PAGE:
Shinimu-Marble Canyon-Grand Canyon

Shinimu Wash-Marble/Grand Canyon - 12 miles-5000’ elevation gain and loss

Our group of five included my son Jake, friends and hiking partners Dan, Lorenzo, and John left around 7:00 Friday evening and stopped in Flag for dinner and libations at the Beaver Street Brewery. Our evening destination was our favorite staging area, the Cameron Trading Post. The Trading Post’s spacious rooms, nice restaurant and beautiful garden courtyard at a reasonable price, keeps us coming back. En route we were delayed over an hour on highway 89 due to a fatal collision involving a Semi. We had earlier discussed the necessary caution of driving this road late on Friday evening due to the frequent level of accidents.
We arrived close to midnight and had to hunt down the Security guard for our room key. The Post closes at 9:00 P.M. We finally hit the rack close to 1:00 A.M.
In the morning we took Navajo road 6120 West at Cedar Ridge for 21 miles to the trailhead. We followed the directions laid out in Steck’s Loop Hikes II and they were right on. Bill Orman’s input also very helpful.
We were on the well used horse trail at 9:15 A.M.
Note: This hike was featured in the September issue of Arizona Highways. The article categorized the route a “tough trek” on an “elusive, little –used trail”. The author of the article wrote that her group had lost the trail countless times and had to build cairns to help find their way back. This group ran out of water halfway to their destination so you can take it from there.
The facts are that this trail is extremely well defined and over cairned, probably due to their distribution. The article’s author could perhaps benefit from some leave no trace education and possibly would be better suited to the main corridor trails.
This is a very easy rim to river route. I know that the difficulty factor is relative to the individual and their respective physical condition, skills, and experience, but this route requires just 5000’ elevation gain/loss with very little exposure.
The route was created by the Bureau of Reclamation’s in the 50s in an attempt to further Dam the Canyon.
Thank God the Sierra Club was able to obtain enough public support to put an early end to the project. Apparently, an urgent full page ad was put in the New York Times appealing for the protection of the Grand Canyon. If you have read Cadillac Desert, you may not be a big fan of the Bureau of Reclamation’s and the Army Corp of Engineers. These two agencies were purported to be in competition and built too many Dams that serve no useful purpose and did not have business case justification.
We hiked about six miles and followed the fence fault down to the River. There is a nice beach area but we opted to camp about twenty five feet above the Colorado. This site is in my all time top five. It provided us with a gorgeous quarter mile river view. We arrived at 1:00 P.M. and decided to set up camp and relax instead of continuing a couple of miles to Vasey’s Paradise. Having seen it from South Canyon there was no burning desire to get another glimpse. We enjoyed watching a private river party pass by late in the afternoon. Clad in their wet suits, the people on the numerous rafts and kayaks were having a great time. They smiled and waved. The sun sparkled brilliantly on the water.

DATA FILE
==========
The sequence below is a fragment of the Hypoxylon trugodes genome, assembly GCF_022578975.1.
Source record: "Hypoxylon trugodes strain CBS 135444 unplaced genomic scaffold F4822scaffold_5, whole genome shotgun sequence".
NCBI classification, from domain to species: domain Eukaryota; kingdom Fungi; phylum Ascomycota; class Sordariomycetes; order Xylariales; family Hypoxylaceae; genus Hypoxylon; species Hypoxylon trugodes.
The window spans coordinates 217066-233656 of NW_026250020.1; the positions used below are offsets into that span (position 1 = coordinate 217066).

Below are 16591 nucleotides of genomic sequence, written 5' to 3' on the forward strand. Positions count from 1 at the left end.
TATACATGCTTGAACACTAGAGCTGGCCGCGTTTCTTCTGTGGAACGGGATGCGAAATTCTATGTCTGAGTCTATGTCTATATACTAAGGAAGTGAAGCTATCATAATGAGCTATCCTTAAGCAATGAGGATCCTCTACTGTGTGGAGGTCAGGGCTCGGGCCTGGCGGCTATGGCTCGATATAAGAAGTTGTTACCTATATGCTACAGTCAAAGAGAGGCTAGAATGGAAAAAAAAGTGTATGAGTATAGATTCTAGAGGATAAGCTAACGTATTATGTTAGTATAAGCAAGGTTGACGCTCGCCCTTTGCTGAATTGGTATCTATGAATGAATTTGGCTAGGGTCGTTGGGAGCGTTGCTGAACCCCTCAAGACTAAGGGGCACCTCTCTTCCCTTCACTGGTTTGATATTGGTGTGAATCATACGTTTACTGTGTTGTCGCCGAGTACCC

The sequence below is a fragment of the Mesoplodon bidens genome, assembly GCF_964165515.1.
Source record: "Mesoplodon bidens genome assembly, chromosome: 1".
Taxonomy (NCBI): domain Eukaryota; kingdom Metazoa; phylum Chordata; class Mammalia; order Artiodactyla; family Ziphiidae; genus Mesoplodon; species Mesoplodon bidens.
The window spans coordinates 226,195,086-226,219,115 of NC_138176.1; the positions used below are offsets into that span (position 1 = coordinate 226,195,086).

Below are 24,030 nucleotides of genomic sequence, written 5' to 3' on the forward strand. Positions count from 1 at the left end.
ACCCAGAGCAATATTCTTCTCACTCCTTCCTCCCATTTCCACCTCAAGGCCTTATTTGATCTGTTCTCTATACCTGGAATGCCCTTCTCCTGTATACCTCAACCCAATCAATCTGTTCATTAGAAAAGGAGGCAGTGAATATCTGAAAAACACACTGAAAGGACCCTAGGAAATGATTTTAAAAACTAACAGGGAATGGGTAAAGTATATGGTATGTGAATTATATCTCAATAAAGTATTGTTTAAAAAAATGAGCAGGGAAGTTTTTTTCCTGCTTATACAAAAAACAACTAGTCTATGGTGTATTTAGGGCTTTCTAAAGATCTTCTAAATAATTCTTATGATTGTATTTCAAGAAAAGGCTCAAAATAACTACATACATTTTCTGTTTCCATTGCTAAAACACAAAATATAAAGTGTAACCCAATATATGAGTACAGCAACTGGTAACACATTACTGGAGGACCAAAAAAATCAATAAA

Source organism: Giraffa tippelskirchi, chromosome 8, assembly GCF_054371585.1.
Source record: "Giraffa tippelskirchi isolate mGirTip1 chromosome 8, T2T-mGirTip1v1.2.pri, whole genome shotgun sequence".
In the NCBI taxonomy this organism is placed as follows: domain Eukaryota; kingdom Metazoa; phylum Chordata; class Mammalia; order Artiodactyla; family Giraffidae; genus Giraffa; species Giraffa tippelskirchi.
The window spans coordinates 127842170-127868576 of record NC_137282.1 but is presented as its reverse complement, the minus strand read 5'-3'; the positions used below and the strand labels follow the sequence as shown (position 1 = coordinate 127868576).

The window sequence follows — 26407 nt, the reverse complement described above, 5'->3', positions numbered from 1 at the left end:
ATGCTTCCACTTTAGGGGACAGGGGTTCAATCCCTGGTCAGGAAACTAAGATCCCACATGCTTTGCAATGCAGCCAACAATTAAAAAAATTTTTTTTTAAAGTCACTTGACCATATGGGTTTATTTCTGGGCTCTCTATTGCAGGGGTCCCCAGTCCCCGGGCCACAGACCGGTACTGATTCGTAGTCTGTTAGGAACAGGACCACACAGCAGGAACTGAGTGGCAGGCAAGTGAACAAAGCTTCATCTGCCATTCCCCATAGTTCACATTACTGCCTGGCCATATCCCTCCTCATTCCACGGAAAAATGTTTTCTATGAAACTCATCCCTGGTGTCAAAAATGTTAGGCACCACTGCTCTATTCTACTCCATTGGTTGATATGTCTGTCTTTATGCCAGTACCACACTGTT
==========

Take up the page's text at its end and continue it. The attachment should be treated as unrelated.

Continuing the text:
The evening was spent sipping “Jack D” and enjoying the good cigars that Dan brought. Normally, I stay away from alcohol in the Canyon (Phantom Ranch the exception) but we were not real concerned with dehydration. There were a couple of water pockets on the trail. The temperature range was between 40 and 60 degrees, perfect for Canyon Hiking.

On the way out we were amazed to see a very large porcupine on the trail! Dan and John almost walked right into him. The big fella’s quills blended in perfectly with the brush. We were all delighted with this sighting. I never expected to run into a porcupine in the Canyon.

The last mile to the rim was a little challenging as you gain about 1000’.
The atmosphere at the rim was surrealistic. A beautiful, unique assembly of soft clouds in the sky, a snow covered North Rim to the West, and the colorful Vermilion Cliffs to the North plugged us into a feeling. We broke out the Sierra Nevada’s that Lorenzo brought and cranked up John’s CD player with “While my guitar gently weeps”. Toasts were made all around, hoisted in the direction of the heavens “to George Harrison.”
We again stopped at the Beaver Street Brewery for dinner and libations and got back to Scottsdale close to 7:00 P.M.
Overall this trip is rated a 9.7. It would have been a solid 10 if not for the over kill of cairns and the weak Arizona Highways article. Thanks to John for driving, and the time shared with my son and the group.

The Popular--- Men Behaving Badly Section

-John and EL Lobo not eating and drinking things at the Beaver Street Brewery that their stomachs and upper intestines could break down. Their stench and volume nearly killed the other three members of the group on the hike down. In addition, they both tried to blame each offensive ugly incident on the other. They both had the nerve to shout “Jeez” when the other did it!

-Famous Quote by John: “ I am humbly honored to now have hiked where Steve Yahner, Master Canyoneer, has not gone. In fact, Steve and El Lobo could not even find this trailhead last year. I am now at the advanced level! Wait until I tell my Dad! Steve told him I was a beginner.”

-Famous quote by Dan. “I have hiked in tougher terrain in the San Gabriels! You are not S*&T, John!

-El Lobo brought Bud Lights but drank the Pale Ales and left the Bud Lights for John.

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